How to Fire an Employee

If you haven’t had the displeasure of firing an employee yet, congratulations! If you’re contemplating letting someone go or think there is even the slightest possibility it could happen in your future as a small business owner, you need to read this article first.

Knowing When It’s Time

Lots of small business owners put off firing an employee for as long as possible. There are a couple of reasons why. First of all, firing someone is never a pleasant or enjoyable experience. Second, firing someone means admitting that you made a mistake in hiring them in the first place, and that can be a tough pill to swallow.

Lastly, small businesses owners and employee often share a sense of family when working together so closely, and that doesn’t make firing someone any easier. Still, there comes a time when termination is the best thing for the business and the employee, and you are left with no alternative.

Minimizing the Damage

If you have to fire someone, be sure to protect yourself and the employee by asking another partner or manager to be present during termination. This is most important when you are dealing with an employee that may become hostile, but it’s a good idea regardless of the situation.

When you inform the employee that they have been fired, be as respectful as possible. It’s not generally a good idea to let an employee go at the end of the workday or wait until five o’clock on Friday to break the news. Both the employee and other coworkers are likely to take this negatively, thinking you are getting the most work possible from them before letting them go. That’s never good for morale.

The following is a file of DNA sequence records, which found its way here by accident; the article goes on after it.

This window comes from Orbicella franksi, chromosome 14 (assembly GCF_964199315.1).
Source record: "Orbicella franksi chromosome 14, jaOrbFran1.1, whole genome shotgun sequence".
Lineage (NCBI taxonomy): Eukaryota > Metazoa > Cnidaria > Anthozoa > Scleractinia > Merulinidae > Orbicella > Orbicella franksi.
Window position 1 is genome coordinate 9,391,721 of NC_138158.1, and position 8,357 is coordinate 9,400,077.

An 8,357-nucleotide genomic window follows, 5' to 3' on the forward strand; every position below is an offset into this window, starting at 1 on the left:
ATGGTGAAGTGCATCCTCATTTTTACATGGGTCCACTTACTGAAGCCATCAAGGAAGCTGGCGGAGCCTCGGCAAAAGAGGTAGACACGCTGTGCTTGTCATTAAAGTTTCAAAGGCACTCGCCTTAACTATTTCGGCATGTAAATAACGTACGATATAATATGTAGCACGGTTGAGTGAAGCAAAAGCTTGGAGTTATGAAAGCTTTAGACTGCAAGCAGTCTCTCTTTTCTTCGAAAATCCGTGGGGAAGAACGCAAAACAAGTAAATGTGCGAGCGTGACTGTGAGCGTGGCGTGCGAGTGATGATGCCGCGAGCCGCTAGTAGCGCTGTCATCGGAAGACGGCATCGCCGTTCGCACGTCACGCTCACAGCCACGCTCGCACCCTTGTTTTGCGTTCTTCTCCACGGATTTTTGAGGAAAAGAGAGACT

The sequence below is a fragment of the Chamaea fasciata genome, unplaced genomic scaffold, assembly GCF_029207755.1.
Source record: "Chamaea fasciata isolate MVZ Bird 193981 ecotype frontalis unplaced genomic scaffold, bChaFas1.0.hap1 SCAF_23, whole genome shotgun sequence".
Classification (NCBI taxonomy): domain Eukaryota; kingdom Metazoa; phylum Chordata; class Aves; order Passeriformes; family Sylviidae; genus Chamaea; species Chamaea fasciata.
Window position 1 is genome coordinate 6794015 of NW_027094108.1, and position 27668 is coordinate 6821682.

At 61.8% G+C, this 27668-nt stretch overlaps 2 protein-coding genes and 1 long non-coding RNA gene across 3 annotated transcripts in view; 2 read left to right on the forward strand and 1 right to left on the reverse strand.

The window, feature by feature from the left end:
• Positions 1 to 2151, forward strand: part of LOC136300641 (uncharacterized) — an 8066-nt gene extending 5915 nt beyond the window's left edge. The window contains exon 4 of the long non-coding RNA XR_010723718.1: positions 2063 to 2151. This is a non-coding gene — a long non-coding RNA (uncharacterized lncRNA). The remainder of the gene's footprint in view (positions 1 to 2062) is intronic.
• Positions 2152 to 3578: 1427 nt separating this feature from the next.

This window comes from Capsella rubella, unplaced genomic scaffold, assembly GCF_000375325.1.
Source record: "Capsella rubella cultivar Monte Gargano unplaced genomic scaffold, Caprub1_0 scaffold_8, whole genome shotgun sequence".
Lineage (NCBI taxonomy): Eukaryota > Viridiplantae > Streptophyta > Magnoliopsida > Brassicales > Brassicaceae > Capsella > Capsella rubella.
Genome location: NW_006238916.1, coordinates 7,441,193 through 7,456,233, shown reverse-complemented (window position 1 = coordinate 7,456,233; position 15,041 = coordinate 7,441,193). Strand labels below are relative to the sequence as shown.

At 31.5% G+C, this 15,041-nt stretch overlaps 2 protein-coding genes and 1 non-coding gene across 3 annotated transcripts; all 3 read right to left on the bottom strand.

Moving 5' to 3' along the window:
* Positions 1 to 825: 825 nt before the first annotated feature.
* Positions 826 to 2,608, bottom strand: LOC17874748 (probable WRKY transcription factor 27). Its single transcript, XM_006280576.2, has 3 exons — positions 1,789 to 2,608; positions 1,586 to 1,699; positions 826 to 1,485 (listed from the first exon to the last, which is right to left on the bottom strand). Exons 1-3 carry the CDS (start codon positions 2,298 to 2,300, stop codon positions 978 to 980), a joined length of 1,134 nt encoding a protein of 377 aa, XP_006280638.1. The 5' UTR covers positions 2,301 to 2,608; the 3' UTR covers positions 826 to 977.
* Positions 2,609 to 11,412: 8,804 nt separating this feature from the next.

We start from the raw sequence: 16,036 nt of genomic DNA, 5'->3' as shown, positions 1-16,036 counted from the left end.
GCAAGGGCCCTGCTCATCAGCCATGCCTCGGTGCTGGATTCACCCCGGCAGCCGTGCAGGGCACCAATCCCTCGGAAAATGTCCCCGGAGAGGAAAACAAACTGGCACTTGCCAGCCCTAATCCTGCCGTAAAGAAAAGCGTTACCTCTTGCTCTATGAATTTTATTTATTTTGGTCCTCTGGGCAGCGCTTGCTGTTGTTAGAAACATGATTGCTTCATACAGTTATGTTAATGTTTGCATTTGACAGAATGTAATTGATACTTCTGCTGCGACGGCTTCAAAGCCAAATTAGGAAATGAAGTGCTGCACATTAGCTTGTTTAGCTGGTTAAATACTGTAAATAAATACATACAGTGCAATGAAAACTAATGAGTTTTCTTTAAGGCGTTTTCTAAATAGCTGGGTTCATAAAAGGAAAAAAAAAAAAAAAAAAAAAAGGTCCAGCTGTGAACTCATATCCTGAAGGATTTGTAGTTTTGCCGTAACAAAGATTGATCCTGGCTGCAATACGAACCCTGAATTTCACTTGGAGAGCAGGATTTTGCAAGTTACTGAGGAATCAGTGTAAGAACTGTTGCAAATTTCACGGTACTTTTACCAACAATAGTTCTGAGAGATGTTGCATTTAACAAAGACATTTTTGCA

Tell the employee the news in a private office or room away from other workers. Many HR professionals also recommend giving the employee contact info for local employment resources agencies.

Watch What You Say

The best way to handle a firing is to be direct. Keep it short and sweet, because saying too much could have legal implications you’d rather avoid. HRPeople recommends writing down your statement in advance and filing the document in the employee’s personnel file.

All you need to do is simply explain that the employee’s skills are not a good fit for the position and explain that that is why the termination is necessary. Some employees will have follow-up questions, though. You may want to be prepared to field the following:

  • Will you provide a reference?
  • Will I be offered severance pay?
  • What did I do wrong?

In a situation where you feel badly for the employee, you might be tempted to make apologies to lessen the uncomfortable nature of the situation. This is a bad idea. Apologies can be taken wrongly, leading the employee to think you are unsure of your decision. Statements like, “I know how you must feel” and “this is hard for me too” are callous at best. They might make you feel better, but they do absolutely nothing for the employee.

Finally — and this should go without saying — avoid firing someone by email. You should always deliver the news in person.